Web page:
Chinese police have taken into custody a Tibetan monk suspected of involvement in a mass protest in a restive Tibetan-populated county, adding to the growing number of monks detained in the region with few details concerning their whereabouts or the charges they face, according to Tibetan sources.
Tenzin Sherab, 28, was picked up by police at around 9:00 a.m. local time on Oct. 1 in the Dzatoe township area of Tridu county in Qinghai province’s Yulshul prefecture, Lobsang Sangyal, a monk living at Sera monastery in South India, told RFA.
Sherab was a monk at the Zilkar monastery in Dzatoe, the scene of frequent Tibetan protests, including self-immolations, challenging Chinese rule, Sangyal said.
“After learning he had been detained, his family members went to the police station to look for him, but the police wouldn’t tell them where he was taken or why he had been detained.”
Involved in protest?
Sources in the region said that Sherab had been taken by police because of his suspected involvement in a protest at Zilkar in February, in which hundreds of monks had peacefully marched to call for Tibetan freedom and the return to Tibet of exiled spiritual leader the Dalai Lama.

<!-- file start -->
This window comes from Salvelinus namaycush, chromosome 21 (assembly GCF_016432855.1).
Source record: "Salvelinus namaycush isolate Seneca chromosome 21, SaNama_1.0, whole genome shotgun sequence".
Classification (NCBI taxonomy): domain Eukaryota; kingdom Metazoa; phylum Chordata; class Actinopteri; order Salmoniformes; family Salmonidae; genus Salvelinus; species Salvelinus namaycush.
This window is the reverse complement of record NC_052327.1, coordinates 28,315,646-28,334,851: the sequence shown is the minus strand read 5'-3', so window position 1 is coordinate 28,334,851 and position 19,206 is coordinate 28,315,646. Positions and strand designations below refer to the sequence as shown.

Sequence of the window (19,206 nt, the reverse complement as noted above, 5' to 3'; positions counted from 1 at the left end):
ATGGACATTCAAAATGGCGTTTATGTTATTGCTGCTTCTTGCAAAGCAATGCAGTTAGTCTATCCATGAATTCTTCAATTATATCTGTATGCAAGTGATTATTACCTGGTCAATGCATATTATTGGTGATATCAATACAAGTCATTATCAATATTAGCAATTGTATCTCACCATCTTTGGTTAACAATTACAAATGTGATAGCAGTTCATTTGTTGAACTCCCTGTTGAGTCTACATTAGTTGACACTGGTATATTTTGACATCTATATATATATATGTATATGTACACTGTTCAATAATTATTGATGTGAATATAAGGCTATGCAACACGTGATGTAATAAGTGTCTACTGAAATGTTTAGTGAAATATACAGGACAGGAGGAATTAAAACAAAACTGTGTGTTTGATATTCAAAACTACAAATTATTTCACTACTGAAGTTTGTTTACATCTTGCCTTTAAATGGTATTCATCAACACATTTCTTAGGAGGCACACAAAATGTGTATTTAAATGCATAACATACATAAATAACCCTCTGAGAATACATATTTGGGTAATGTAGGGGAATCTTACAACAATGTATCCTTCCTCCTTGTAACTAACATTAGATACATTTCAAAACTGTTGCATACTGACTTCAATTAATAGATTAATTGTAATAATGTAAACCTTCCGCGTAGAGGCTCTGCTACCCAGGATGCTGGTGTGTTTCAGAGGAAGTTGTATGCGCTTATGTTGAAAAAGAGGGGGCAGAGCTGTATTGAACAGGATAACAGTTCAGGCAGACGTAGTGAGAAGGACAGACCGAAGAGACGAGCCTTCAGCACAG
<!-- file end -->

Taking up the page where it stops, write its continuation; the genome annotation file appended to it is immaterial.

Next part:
The monks were stopped halfway at a bridge by Chinese security forces, angering about 1,000 local residents who then joined the demonstration, sources said.
Tenzin Sherab is is a native of Dzatoe township's Darmar village and is the fifth of seven siblings, Sangyal said. His father’s name is Jamchoe, and his mother’s name is Dekyi.
In September, hundreds of heavily armed Chinese security personnel raided Zilkar monastery, taking away four monks previously targeted for detention and holding another monk for taking photographs of the raid.
Monks who attempted to stop the detentions were beaten, sources said.
The whereabouts of the five detained monks are still unknown.
Human rights groups have expressed concern over the increasing number of Tibetan detentions amid the 54 self-immolations by Tibetans protesting Chinese rule since February 2009.
Reported by Rigdhen Dolma for RFA’s Tibetan service. Translated by Rigdhen Dolma. Written in English by Richard Finney.